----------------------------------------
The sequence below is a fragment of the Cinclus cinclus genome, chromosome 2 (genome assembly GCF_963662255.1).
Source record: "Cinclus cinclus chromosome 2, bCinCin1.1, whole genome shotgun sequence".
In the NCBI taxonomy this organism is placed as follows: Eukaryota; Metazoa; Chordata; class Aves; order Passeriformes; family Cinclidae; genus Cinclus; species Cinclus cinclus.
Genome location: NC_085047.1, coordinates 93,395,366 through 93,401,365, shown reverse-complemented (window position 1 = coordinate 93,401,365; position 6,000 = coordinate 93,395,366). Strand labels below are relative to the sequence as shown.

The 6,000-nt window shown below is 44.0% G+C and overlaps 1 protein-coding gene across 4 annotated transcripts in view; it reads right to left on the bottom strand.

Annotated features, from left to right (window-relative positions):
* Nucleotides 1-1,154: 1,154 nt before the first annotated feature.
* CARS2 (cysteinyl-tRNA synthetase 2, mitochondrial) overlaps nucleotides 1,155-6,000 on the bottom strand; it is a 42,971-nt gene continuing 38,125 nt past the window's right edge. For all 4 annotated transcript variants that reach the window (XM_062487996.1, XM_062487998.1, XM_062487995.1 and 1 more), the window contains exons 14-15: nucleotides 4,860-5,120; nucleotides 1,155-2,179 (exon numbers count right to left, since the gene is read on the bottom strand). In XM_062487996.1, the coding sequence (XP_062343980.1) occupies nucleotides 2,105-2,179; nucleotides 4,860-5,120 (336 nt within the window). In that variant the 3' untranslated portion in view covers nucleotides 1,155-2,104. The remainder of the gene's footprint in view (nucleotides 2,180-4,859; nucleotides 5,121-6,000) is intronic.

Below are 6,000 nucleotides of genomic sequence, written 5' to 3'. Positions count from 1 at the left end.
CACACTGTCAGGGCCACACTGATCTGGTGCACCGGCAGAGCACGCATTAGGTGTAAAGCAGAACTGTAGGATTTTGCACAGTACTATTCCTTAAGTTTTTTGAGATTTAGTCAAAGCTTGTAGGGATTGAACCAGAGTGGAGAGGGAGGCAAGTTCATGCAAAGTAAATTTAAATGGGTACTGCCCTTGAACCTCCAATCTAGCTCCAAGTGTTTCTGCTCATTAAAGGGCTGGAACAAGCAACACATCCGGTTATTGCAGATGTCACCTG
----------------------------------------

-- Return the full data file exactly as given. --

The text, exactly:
The sequence below is a fragment of the Cinclus cinclus genome, chromosome 2 (genome assembly GCF_963662255.1).
Source record: "Cinclus cinclus chromosome 2, bCinCin1.1, whole genome shotgun sequence".
In the NCBI taxonomy this organism is placed as follows: Eukaryota; Metazoa; Chordata; class Aves; order Passeriformes; family Cinclidae; genus Cinclus; species Cinclus cinclus.
Genome location: NC_085047.1, coordinates 93,395,366 through 93,401,365, shown reverse-complemented (window position 1 = coordinate 93,401,365; position 6,000 = coordinate 93,395,366). Strand labels below are relative to the sequence as shown.

The 6,000-nt window shown below is 44.0% G+C and overlaps 1 protein-coding gene across 4 annotated transcripts in view; it reads right to left on the bottom strand.

Annotated features, from left to right (window-relative positions):
* Nucleotides 1-1,154: 1,154 nt before the first annotated feature.
* CARS2 (cysteinyl-tRNA synthetase 2, mitochondrial) overlaps nucleotides 1,155-6,000 on the bottom strand; it is a 42,971-nt gene continuing 38,125 nt past the window's right edge. For all 4 annotated transcript variants that reach the window (XM_062487996.1, XM_062487998.1, XM_062487995.1 and 1 more), the window contains exons 14-15: nucleotides 4,860-5,120; nucleotides 1,155-2,179 (exon numbers count right to left, since the gene is read on the bottom strand). In XM_062487996.1, the coding sequence (XP_062343980.1) occupies nucleotides 2,105-2,179; nucleotides 4,860-5,120 (336 nt within the window). In that variant the 3' untranslated portion in view covers nucleotides 1,155-2,104. The remainder of the gene's footprint in view (nucleotides 2,180-4,859; nucleotides 5,121-6,000) is intronic.

Below are 6,000 nucleotides of genomic sequence, written 5' to 3'. Positions count from 1 at the left end.
CACACTGTCAGGGCCACACTGATCTGGTGCACCGGCAGAGCACGCATTAGGTGTAAAGCAGAACTGTAGGATTTTGCACAGTACTATTCCTTAAGTTTTTTGAGATTTAGTCAAAGCTTGTAGGGATTGAACCAGAGTGGAGAGGGAGGCAAGTTCATGCAAAGTAAATTTAAATGGGTACTGCCCTTGAACCTCCAATCTAGCTCCAAGTGTTTCTGCTCATTAAAGGGCTGGAACAAGCAACACATCCGGTTATTGCAGATGTCACCTG